30 May 2014
As a court case confirms that King Richard III's remains will stay in Leicester, and experts at the University of Leicester reveal a 3D representation of the King's spine, we explore links between the English king and the kingdom of Scotland. ...
As a court case confirms that King Richard III's remains will stay in Leicester, and experts at the University of Leicester reveal a 3D representation of the King's spine, we explore links between the English king and the kingdom of Scotland.
On 4 February 2013, a research team from the University of Leicester confirmed that remains which have been DNA tested along with those of an ancestor of a sister of King Richard III, Canadian Michael Ibsen, are ‘beyond reasonable doubt’ those of the Plantagenet king.
A skull believed to be that of King Richard, who ruled England between 1483 and 1485 before his death at the Battle of Bosworth, was found in a car park in Leicester in 2012.
Shakespeare characterised Richard III as a hunchback, but now everyone can explore the true shape of one of history’s most famous spinal columns, as University of Leicester scientists and multimedia experts have created a 3D model (shown below) of Richard III’s spine, based on findings in a new academic paper. The paper, published on Friday 30 May, gives the complete picture of the king’s scoliosis for the first time. (Spine image copyright: University of Leicester).
Among the key findings in the paper are:
• Richard III had a severe scoliosis, with a particularly pronounced right-sided curve
• Richard’s scoliosis had a 'spiral' nature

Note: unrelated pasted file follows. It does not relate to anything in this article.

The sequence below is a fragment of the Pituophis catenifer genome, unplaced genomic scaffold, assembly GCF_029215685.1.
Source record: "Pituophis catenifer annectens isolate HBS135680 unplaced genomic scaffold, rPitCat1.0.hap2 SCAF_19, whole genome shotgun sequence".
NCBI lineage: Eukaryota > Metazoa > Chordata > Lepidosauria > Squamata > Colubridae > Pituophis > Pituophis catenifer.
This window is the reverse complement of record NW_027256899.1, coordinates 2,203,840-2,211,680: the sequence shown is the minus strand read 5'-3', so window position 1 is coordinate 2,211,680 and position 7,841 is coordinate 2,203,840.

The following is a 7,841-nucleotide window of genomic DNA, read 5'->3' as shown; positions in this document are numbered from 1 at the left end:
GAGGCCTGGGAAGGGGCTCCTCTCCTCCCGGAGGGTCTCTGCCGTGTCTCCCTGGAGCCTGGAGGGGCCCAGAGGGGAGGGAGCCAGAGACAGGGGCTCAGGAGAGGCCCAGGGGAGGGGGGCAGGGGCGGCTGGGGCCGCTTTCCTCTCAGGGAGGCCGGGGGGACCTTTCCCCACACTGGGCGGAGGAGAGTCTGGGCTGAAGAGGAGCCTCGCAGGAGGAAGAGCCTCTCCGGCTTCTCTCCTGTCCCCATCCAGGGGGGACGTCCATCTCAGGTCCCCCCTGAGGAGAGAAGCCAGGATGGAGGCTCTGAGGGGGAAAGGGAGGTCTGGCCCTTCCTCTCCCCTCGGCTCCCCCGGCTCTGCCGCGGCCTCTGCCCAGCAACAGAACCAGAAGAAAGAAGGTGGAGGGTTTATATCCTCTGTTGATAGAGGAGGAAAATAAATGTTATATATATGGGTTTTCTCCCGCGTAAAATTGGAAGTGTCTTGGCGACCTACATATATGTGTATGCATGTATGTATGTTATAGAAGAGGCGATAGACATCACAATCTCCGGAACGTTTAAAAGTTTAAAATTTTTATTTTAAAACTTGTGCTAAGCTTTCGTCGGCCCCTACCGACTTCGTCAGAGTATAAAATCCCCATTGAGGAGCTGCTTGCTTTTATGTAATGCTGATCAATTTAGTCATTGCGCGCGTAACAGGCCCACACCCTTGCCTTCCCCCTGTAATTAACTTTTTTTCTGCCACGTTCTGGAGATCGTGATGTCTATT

• His right shoulder would have been higher than his left, and his torso would have been relatively short compared to his arms and legs
• Richard would have been about 5ft 8 inches tall without his scoliosis – about average for a man during medieval times. However, his condition meant he would have appeared several inches shorter than this.
Use your computer mouse to move the 3D spine diagram below…
King Richard III and Scotland
King Richard was born on 2 October 1452 at Fotheringay Castle in Northamptonshire and spent some of his childhood in Middleham Castle, Wensleydale. The northern areas of Yorkshire, in which the castle was situated, had fallen prey to border raids from Scotland over the centuries, with English raiders also travelling into Scotland to steal cattle and money.
As a child, Richard may well have heard the tales of the Border raiders and in adulthood, he would become deeply involved in warfare north of the border.
Richard as Lieutenant of the North
In 1461, King Edward IV granted Richard the Duchy of Gloucester, along with extensive estates in the north of England, including the Lordship of Richmond, in the area in which he had been raised. Other honours followed as Richard grew in the king’s favour and by 1469, he was also Lieutenant of the North and Commander in Chief against the Scots.
By 1480, the English were becoming concerned about the threat of war with Scotland as King Louis XI of France attempted to create a new treaty with Scotland against England, under the Auld Alliance.
In response to English fears, a new position – Lieutenant General of the North – was created and granted to Richard, ahead of war being declared with Scotland in November of this year.
The recapture of Berwick Upon Tweed
After two years of raids and counter raids, Richard was called upon to witness a peace treaty between James Duke of Albany, brother of the Scottish king, and English earls including Edward Woodville and Northumberland.
With a force of 20,000 men, Richard recaptured the town of Berwick Upon Tweed for the English, the last time that the royal burgh would change hands.
The following year, in 1483, Richard was appointed Lord Protector of the son and successor of the late King Edward IV, twelve-year-old King Edward V and his younger brother Richard. After the two brothers disappeared whilst in the Tower of London, rumours began to circulate that Richard had killed the pair, an accusation which has persisted down the centuries.